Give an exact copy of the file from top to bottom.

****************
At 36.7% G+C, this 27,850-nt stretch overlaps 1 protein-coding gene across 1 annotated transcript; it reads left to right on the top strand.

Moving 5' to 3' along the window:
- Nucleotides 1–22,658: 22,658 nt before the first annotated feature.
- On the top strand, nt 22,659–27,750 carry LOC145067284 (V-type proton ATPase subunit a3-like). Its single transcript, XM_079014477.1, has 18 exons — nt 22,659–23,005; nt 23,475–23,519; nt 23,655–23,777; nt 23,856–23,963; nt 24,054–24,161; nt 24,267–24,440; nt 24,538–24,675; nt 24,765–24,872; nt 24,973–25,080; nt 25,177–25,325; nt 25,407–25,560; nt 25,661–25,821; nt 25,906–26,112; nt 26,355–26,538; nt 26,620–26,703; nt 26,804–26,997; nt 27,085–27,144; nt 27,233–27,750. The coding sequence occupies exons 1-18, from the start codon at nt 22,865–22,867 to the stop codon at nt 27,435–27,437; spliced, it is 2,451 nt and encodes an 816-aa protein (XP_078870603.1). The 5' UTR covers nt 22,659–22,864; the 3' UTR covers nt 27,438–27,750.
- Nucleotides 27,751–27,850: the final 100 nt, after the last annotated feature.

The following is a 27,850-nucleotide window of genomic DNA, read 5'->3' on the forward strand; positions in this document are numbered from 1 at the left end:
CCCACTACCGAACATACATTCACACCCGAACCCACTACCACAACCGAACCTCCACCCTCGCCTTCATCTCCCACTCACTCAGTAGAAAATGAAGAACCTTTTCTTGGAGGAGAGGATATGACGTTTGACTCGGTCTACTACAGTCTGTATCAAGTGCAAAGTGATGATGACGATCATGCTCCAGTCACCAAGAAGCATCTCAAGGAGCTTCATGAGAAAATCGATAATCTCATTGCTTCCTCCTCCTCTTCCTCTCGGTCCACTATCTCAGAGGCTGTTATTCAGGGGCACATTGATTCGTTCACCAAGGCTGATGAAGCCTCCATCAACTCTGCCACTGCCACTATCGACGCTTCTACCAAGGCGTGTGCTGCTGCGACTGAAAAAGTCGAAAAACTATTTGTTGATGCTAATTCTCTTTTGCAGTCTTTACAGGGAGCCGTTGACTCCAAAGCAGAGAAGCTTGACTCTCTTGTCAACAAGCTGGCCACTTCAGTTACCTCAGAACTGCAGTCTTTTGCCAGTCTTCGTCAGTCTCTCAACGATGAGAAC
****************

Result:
At 36.7% G+C, this 27,850-nt stretch overlaps 1 protein-coding gene across 1 annotated transcript; it reads left to right on the top strand.

Moving 5' to 3' along the window:
- Nucleotides 1–22,658: 22,658 nt before the first annotated feature.
- On the top strand, nt 22,659–27,750 carry LOC145067284 (V-type proton ATPase subunit a3-like). Its single transcript, XM_079014477.1, has 18 exons — nt 22,659–23,005; nt 23,475–23,519; nt 23,655–23,777; nt 23,856–23,963; nt 24,054–24,161; nt 24,267–24,440; nt 24,538–24,675; nt 24,765–24,872; nt 24,973–25,080; nt 25,177–25,325; nt 25,407–25,560; nt 25,661–25,821; nt 25,906–26,112; nt 26,355–26,538; nt 26,620–26,703; nt 26,804–26,997; nt 27,085–27,144; nt 27,233–27,750. The coding sequence occupies exons 1-18, from the start codon at nt 22,865–22,867 to the stop codon at nt 27,435–27,437; spliced, it is 2,451 nt and encodes an 816-aa protein (XP_078870603.1). The 5' UTR covers nt 22,659–22,864; the 3' UTR covers nt 27,438–27,750.
- Nucleotides 27,751–27,850: the final 100 nt, after the last annotated feature.

The following is a 27,850-nucleotide window of genomic DNA, read 5'->3' on the forward strand; positions in this document are numbered from 1 at the left end:
CCCACTACCGAACATACATTCACACCCGAACCCACTACCACAACCGAACCTCCACCCTCGCCTTCATCTCCCACTCACTCAGTAGAAAATGAAGAACCTTTTCTTGGAGGAGAGGATATGACGTTTGACTCGGTCTACTACAGTCTGTATCAAGTGCAAAGTGATGATGACGATCATGCTCCAGTCACCAAGAAGCATCTCAAGGAGCTTCATGAGAAAATCGATAATCTCATTGCTTCCTCCTCCTCTTCCTCTCGGTCCACTATCTCAGAGGCTGTTATTCAGGGGCACATTGATTCGTTCACCAAGGCTGATGAAGCCTCCATCAACTCTGCCACTGCCACTATCGACGCTTCTACCAAGGCGTGTGCTGCTGCGACTGAAAAAGTCGAAAAACTATTTGTTGATGCTAATTCTCTTTTGCAGTCTTTACAGGGAGCCGTTGACTCCAAAGCAGAGAAGCTTGACTCTCTTGTCAACAAGCTGGCCACTTCAGTTACCTCAGAACTGCAGTCTTTTGCCAGTCTTCGTCAGTCTCTCAACGATGAGAAC